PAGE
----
Avery Hextall, a junior architect at a prestigious firm, is thrilled when his design is chosen for a new performing-arts center—even if it means working closely with his insufferably uptight project manager, Malin Lacroix. When a chance encounter in the boss’s office proves that Lacroix is anything but cold, Avery is determined to learn more about the real man beneath the aloof veneer.
Despite their growing attraction and their increasingly kinky encounters, the enigmatic Malin remains as emotionally distant as ever. Worse, Avery’s friends are convinced Malin thinks of Avery as a dirty secret and nothing more—a secret that might destroy both of their careers.
But the real secret is a single moment in time that haunts Malin and keeps him from committing to the life he wants with Avery. In order to move on, Avery must help Malin come to terms with the tragedy in his past before they can work on building a future together.
Lacroix smiles down at him—that tiny smile that Avery doesn’t like because it’s stupid. “Do I?”
“Yup.” Avery looks over at Harlan, who is trying to tell Avery with his eyes to be quiet. Avery just makes a kissing motion at him and turns back to Lacroix. “You look a lot less stuffy. Like a normal person.”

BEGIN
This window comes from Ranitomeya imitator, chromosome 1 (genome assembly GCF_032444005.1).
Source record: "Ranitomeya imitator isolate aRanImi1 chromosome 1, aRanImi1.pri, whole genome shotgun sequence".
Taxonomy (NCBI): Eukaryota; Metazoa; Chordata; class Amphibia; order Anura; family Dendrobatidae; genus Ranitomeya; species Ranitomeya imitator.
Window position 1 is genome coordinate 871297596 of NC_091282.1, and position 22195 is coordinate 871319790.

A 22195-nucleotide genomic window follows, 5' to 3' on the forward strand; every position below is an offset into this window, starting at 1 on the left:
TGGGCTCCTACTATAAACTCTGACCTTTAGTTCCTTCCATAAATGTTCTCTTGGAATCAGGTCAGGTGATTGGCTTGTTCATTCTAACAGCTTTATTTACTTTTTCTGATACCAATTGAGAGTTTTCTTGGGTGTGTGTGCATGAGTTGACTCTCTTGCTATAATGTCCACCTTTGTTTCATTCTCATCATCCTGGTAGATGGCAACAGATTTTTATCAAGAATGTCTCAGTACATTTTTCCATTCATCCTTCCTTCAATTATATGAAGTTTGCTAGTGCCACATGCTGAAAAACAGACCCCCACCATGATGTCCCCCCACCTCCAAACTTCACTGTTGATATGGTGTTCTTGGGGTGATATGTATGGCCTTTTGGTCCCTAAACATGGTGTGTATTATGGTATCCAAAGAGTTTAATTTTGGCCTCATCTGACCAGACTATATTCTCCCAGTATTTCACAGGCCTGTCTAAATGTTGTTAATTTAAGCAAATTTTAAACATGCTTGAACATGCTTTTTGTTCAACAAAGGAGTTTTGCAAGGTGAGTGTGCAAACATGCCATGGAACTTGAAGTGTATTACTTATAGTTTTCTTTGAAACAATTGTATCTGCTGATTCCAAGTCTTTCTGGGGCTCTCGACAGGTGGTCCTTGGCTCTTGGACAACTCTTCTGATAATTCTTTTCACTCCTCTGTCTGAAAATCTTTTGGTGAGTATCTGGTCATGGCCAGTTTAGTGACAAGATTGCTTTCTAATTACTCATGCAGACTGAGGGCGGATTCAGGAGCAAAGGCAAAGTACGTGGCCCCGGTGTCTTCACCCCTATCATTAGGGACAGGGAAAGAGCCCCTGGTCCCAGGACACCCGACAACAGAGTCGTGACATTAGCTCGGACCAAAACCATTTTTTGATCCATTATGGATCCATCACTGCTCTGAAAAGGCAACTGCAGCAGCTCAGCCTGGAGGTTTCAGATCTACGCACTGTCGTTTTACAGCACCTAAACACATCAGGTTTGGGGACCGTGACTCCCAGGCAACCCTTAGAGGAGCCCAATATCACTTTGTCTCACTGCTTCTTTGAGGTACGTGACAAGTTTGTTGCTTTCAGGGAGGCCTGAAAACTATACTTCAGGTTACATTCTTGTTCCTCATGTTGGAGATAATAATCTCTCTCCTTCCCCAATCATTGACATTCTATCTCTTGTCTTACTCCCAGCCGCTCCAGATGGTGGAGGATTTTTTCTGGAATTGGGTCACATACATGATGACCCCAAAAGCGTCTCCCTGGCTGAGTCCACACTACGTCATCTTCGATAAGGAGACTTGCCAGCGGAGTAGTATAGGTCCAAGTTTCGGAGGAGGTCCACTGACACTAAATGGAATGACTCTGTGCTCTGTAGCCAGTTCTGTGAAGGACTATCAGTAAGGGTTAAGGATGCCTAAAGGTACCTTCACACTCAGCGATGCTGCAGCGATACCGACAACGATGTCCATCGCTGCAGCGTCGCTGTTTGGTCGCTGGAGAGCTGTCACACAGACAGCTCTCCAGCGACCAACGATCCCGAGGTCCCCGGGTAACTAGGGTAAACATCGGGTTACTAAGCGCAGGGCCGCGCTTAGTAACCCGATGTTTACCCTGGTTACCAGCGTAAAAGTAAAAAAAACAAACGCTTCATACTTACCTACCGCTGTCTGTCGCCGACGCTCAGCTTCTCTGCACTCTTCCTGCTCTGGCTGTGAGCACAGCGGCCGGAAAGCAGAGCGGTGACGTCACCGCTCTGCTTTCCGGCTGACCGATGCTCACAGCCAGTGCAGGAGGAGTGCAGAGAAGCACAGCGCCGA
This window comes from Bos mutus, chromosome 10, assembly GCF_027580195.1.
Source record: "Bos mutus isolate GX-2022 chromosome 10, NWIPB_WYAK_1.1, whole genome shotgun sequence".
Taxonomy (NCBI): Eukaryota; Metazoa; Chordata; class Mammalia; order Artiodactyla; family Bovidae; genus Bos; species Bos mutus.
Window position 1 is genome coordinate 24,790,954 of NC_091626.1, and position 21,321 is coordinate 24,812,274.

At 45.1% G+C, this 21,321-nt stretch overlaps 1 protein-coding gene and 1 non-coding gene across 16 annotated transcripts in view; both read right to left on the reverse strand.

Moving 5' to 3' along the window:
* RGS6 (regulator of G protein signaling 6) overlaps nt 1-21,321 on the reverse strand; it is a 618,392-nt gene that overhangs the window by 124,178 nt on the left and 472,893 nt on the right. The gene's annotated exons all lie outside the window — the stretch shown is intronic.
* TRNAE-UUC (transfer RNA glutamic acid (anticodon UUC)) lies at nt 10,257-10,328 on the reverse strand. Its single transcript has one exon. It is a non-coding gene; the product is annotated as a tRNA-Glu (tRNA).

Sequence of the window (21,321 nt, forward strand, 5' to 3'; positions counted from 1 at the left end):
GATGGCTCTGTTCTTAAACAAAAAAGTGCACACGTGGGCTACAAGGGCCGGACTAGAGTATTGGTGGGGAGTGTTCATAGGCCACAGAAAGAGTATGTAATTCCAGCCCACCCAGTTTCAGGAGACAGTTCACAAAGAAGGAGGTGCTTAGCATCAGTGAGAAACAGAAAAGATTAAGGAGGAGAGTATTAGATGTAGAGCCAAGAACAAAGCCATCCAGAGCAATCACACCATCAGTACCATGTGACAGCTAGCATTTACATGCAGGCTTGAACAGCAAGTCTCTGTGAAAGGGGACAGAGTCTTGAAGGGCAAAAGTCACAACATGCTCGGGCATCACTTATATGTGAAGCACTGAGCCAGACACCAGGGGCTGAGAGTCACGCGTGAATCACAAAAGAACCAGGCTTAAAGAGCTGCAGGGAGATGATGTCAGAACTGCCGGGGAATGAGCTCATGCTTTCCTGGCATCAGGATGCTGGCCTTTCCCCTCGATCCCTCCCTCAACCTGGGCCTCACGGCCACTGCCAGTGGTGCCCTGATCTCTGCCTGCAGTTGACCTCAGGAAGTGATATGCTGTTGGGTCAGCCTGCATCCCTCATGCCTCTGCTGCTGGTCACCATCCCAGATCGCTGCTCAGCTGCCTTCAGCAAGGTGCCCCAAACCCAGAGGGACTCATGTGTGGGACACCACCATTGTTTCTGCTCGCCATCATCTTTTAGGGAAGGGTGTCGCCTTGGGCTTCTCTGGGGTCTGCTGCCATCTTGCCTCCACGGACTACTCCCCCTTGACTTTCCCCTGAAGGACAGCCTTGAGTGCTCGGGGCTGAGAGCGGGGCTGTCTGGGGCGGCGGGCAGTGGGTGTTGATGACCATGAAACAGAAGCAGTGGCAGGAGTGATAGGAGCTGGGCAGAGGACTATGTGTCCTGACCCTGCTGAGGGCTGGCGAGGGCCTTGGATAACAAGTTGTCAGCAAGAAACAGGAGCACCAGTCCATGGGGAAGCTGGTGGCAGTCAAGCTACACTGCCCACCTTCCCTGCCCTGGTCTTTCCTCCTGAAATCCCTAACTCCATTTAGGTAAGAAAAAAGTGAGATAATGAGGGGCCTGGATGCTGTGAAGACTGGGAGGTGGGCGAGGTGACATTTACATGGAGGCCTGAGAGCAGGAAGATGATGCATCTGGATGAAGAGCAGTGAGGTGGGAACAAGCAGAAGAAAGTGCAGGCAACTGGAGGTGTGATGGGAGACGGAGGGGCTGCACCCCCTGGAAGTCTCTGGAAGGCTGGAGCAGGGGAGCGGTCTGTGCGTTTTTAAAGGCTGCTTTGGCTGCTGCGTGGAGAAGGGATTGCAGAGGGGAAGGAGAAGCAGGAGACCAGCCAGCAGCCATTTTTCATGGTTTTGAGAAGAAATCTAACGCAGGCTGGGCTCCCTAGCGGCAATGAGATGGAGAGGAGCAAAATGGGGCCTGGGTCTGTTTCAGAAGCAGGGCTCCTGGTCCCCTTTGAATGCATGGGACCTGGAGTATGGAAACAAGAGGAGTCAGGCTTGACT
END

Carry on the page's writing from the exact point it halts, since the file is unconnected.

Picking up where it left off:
“And you look… defeated.” Lacroix’s smile is sharper, and it’s strange. It’s a loud restaurant, but Avery can’t seem to hear anything else, notice anything else, who isn’t his boss. “Much like you did earlier, when you were aware you should apologize and were angry about it.”
That kills all of Avery’s ire, and all he feels is incredibly tired. And drunk. Lacroix is clearly enjoying himself at Avery’s expense, which is making him feel weird, and he doesn’t like it. “Go away. Fire me when I get back. I don’t care. Why are you even here? I thought you lived in Mordor .”
“Sorry to disappoint you,” Lacroix says in a smooth voice, and Avery is pretty sure the reference just sailed way over his head. “I’m here to meet a friend.”
“What? You have friends? Are they boring math people too?” Avery grins at him, meanly, like he’s picking on a kid at the bus stop. An older kid who could run him over with a car. “Hey, is it Thomas? Is he going to give you a twenty-five dollar blowjob?” The instant he says that, Avery is well aware he’s gone too far.
How does he still have a job, and why is he doing his level best not to? Something about Lacroix’s insufferable smugness makes Avery want to rile him up. And he’s always been the type to push and push, just to see what he can get away with. But he rarely does it like this. What the hell does he want? Lacroix to lose his cool and punch him in the mouth? Jesus, he’s acting like a twelve-year-old boy with a crush on a—
Oh no. No, no, no. A horrible suspicion is planted in Avery’s brain, and he starts sucking on the ice in his watery gin and tonic, desperate for more liquor to burn it out of there.
Avon Gale was once the mayor on Foursquare of Jazzercise and Lollicup, which should tell you all you need to know about her as a person. She likes road trips, rock concerts, drinking Kentucky bourbon and yelling at hockey. She’s a displaced southerner living in a liberal midwestern college town, and when she’s not writing you can find her at the salon, making her clients look and feel fabulous. She never gets tired of people and their stories — either real or the ones she makes up in her head.